Below are three of my favorite books I read in 2019. I was originally going to make this list longer, but I woke up kind of late, and I’ve only got a few minutes until I need to get Eden out of bed.
Perhaps I’ll do a part-two at some point…
But for now, enjoy 🙂
1. A Moveable Feast by Ernest Hemingway
I love reading Hemingway. Usually, it’s in the spring, the first time I’m laying outside by a pool or a body of water. Then for the next one to two months, I’ll be on a Hemingway bender, either reading stuff for the first time, re-reading past works, or reading biographies about him.
Hemingway’s prose is the only where, as soon as I start reading it, I want to quit everything else and become a romantically alcoholic writer who puts his life in constant danger, court disaster, and chronicles each moment of his slow-motion march towards tragedy.
So, yeah – I read some Hemingway in 2019 🙂
2. Post War: A History of Europe Since 1945 by Tony Judt
It’s long, and I’m not recommending it to most people…
But it is worth reading a chapter from this book titled The Age of Affluence.
Because it describes how rapidly society and technology changed in the 1960s and 1970s…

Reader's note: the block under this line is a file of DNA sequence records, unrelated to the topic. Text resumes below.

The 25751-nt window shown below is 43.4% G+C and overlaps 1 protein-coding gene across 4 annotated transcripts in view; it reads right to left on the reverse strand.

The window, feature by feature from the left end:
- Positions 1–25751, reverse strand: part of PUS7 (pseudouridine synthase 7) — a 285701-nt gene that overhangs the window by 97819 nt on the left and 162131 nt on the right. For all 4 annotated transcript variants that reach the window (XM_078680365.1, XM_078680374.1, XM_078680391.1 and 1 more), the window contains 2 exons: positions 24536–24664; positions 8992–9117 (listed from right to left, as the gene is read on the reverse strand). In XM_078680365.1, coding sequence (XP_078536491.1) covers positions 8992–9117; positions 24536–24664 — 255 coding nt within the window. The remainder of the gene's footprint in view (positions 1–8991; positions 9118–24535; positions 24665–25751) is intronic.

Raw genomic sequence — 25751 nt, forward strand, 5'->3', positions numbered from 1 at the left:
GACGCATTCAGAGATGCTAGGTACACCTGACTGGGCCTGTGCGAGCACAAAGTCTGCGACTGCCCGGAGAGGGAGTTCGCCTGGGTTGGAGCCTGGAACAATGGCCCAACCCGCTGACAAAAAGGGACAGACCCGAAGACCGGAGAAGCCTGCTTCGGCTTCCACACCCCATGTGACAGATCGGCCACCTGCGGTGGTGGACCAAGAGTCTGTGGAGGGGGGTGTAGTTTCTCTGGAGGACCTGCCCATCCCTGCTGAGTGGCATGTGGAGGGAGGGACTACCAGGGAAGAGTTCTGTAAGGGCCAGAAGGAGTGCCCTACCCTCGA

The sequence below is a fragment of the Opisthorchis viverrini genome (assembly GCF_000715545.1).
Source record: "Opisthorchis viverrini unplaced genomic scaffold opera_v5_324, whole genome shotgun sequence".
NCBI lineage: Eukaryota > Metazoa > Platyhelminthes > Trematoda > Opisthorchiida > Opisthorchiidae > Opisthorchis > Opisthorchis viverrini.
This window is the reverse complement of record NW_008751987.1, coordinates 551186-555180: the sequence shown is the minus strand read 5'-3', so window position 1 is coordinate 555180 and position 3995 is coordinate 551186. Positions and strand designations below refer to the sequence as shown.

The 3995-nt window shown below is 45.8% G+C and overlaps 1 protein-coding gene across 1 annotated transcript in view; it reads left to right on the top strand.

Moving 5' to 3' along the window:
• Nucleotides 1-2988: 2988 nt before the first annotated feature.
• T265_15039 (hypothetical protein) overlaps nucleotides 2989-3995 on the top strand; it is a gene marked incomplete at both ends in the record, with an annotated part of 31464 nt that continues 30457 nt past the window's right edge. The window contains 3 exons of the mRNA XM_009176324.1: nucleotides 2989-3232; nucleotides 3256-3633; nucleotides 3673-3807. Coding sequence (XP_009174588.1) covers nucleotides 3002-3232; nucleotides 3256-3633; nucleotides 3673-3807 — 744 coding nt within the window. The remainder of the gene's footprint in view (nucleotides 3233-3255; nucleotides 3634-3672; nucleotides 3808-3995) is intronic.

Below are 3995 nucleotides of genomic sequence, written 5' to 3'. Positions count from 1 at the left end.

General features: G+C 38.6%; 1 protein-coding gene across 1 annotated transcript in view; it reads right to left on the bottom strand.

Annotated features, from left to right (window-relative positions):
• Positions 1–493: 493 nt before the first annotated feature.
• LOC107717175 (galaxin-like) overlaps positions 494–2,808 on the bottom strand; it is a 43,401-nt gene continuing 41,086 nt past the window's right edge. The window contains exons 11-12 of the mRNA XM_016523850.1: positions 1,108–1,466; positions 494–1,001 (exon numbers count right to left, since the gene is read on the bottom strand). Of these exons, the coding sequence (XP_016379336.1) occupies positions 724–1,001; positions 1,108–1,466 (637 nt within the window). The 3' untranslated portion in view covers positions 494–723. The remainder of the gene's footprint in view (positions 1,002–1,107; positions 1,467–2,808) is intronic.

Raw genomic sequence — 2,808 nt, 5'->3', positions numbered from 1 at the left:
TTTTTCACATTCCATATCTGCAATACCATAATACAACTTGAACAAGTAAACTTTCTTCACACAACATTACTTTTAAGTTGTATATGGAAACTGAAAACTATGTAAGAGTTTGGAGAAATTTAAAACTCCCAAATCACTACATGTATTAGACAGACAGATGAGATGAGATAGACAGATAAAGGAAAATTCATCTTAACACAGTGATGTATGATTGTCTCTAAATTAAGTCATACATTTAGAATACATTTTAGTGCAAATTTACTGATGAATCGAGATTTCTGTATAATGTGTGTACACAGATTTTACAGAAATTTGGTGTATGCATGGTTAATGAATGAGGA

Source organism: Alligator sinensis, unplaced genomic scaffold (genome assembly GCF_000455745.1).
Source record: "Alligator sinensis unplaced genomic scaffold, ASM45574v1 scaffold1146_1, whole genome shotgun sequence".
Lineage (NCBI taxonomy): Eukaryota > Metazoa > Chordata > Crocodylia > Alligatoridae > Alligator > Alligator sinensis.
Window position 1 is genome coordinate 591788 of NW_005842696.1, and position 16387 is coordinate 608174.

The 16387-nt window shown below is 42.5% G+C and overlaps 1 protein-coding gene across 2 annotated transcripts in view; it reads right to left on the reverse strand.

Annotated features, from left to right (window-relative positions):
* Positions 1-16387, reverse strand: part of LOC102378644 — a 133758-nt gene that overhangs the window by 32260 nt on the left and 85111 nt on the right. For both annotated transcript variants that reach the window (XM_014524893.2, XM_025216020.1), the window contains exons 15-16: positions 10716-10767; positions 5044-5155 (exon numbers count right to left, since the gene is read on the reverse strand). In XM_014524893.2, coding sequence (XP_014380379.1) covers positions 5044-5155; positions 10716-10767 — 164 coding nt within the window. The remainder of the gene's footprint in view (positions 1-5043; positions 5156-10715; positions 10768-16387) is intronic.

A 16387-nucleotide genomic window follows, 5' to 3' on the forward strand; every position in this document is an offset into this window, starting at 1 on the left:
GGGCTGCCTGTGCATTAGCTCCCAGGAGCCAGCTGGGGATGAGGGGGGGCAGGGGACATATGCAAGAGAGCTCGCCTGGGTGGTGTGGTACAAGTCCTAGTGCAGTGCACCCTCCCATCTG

And understanding these changes help us make a lot more sense of the world we live in today.
Here’s just one example:
The rise of television was predicted to mean the death of cinema. Instead, it evolved into its own distinct medium. And, one of the most interesting things about the rise of TV is that it led to a much stronger sense of national identity.
Why? Because until then, you had all of these people living in isolated towns, or on farms, etc. As such, they identified more with their local neighbors or family than with “the state” at large.
But when television began reaching everyone’s home, this changed. People were suddenly bombarded by these programs that all promoted a similar concept of what it means to be French, or German, or Italian, etc.
So television increased cultural cohesion and decreased isolation…